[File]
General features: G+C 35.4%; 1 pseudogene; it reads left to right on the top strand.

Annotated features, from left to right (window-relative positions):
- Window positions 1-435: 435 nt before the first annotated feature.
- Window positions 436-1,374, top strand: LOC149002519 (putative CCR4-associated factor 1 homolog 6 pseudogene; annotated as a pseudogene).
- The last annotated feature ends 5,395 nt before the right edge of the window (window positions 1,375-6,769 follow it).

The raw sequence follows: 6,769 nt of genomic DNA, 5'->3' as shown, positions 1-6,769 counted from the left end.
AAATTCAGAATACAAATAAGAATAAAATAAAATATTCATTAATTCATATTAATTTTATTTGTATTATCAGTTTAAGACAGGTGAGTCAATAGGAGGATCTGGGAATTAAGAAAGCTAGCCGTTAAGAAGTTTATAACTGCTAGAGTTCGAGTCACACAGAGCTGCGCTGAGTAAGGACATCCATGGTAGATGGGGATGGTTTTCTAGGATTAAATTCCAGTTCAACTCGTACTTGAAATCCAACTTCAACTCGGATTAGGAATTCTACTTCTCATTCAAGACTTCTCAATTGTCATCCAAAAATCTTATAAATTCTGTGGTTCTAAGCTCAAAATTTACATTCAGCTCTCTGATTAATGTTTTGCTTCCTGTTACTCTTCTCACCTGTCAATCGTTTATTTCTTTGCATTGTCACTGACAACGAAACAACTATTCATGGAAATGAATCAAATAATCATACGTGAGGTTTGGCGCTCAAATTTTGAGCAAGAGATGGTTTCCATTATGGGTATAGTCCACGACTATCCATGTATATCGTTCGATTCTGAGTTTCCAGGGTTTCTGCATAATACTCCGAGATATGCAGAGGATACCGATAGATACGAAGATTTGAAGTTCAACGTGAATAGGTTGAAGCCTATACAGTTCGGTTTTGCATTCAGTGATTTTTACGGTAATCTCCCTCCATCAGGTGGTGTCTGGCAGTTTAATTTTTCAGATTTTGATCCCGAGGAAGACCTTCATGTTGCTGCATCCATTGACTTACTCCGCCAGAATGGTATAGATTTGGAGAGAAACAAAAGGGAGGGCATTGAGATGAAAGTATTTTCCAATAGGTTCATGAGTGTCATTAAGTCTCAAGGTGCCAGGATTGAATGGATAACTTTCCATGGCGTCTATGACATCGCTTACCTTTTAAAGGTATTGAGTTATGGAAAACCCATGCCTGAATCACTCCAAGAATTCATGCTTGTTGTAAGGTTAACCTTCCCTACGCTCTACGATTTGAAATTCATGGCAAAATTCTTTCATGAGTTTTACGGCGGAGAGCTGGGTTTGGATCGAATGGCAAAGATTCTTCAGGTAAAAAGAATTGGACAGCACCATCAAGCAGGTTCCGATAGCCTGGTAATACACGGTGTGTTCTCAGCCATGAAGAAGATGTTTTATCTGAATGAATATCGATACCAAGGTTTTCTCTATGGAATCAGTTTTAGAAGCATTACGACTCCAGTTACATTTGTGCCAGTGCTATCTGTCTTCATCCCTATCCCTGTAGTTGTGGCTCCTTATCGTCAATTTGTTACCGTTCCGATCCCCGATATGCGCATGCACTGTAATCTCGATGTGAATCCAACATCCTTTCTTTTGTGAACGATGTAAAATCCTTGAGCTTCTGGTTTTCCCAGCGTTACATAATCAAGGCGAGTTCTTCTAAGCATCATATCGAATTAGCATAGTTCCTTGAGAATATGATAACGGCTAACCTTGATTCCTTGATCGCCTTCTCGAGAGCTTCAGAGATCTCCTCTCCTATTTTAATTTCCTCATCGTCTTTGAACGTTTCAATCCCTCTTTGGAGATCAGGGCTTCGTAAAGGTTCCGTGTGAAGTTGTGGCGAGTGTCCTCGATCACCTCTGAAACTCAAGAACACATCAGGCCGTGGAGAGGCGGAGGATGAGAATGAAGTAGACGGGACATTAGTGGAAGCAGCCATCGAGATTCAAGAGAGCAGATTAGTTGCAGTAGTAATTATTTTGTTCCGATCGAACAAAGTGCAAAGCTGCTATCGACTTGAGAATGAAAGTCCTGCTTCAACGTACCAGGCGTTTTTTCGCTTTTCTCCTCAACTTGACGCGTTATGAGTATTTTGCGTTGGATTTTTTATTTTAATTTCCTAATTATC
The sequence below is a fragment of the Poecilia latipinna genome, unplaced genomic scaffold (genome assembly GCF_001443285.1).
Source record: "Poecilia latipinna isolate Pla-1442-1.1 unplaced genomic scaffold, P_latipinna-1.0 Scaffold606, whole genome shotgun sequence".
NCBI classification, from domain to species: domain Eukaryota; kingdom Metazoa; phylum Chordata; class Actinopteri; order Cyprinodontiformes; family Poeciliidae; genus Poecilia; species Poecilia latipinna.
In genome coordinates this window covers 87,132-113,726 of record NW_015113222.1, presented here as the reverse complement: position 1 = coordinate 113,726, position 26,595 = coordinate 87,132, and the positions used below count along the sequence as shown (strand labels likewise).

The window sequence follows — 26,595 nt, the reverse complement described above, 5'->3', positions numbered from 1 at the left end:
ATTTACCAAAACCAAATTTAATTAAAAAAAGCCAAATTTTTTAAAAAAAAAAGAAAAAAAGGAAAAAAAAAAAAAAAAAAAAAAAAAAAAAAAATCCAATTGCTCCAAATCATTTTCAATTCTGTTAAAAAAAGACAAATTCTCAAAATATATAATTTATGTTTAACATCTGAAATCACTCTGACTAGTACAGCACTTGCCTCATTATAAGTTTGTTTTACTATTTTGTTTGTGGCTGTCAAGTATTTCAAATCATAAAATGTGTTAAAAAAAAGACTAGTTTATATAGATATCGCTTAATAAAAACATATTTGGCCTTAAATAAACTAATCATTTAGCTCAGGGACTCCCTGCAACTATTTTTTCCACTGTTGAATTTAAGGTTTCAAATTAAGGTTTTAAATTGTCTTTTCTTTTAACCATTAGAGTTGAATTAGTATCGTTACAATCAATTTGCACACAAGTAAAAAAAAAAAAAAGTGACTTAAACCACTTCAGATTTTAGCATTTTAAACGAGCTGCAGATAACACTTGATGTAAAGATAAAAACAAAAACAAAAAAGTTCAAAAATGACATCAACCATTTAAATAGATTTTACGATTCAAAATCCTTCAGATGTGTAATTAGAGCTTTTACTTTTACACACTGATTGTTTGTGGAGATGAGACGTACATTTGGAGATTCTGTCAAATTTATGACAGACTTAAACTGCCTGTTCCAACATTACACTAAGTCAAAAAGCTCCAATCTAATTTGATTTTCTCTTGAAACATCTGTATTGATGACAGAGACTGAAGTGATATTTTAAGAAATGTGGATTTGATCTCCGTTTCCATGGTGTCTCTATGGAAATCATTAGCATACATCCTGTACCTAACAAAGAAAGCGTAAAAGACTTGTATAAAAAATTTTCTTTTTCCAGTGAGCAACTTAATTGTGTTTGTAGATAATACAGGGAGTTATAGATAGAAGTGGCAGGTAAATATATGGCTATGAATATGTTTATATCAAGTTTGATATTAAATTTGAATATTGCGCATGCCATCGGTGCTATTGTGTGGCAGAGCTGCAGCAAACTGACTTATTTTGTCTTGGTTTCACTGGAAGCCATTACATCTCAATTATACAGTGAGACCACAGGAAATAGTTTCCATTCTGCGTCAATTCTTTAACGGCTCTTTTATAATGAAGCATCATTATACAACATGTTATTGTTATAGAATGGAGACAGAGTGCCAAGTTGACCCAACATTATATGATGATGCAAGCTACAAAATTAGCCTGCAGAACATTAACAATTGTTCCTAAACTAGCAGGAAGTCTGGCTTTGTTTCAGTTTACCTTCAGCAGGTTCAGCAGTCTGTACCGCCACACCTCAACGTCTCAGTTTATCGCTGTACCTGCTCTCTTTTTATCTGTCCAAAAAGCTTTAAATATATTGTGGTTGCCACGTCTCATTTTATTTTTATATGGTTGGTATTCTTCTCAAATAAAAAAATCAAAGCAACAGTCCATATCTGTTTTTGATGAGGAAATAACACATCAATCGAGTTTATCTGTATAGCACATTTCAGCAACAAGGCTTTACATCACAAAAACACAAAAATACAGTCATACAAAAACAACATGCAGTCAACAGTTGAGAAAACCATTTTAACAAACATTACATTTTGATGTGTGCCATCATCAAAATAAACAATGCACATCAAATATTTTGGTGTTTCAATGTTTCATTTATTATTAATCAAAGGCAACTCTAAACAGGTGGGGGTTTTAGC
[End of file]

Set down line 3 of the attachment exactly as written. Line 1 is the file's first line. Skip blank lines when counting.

- Window positions 1-435: 435 nt before the first annotated feature.